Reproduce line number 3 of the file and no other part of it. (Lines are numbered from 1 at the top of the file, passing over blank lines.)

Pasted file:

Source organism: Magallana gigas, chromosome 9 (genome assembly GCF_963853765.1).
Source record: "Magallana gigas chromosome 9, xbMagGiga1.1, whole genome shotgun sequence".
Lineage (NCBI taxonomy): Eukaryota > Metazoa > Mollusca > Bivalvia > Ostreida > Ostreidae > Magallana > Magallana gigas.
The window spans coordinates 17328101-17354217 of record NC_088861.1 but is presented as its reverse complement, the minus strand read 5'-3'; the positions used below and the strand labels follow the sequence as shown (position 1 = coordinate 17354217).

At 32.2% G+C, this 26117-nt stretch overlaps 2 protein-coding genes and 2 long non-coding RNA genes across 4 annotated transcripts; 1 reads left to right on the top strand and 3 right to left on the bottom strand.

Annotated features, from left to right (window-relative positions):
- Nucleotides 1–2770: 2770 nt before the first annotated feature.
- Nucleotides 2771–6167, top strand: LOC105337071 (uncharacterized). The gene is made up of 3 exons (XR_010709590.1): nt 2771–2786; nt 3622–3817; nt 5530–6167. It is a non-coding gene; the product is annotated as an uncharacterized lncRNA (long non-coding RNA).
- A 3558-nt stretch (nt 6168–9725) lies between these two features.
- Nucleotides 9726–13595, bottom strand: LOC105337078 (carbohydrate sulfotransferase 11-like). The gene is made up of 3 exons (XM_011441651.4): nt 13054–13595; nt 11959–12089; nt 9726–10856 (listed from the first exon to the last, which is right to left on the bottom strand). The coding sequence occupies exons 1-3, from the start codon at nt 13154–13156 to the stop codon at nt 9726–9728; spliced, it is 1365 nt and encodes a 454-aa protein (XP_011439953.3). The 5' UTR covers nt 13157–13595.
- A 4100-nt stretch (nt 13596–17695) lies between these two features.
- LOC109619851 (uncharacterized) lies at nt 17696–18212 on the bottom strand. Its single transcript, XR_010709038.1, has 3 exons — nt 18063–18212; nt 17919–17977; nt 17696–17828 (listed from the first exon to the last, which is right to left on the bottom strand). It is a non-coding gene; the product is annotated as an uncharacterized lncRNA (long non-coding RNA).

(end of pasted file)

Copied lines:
Lineage (NCBI taxonomy): Eukaryota > Metazoa > Mollusca > Bivalvia > Ostreida > Ostreidae > Magallana > Magallana gigas.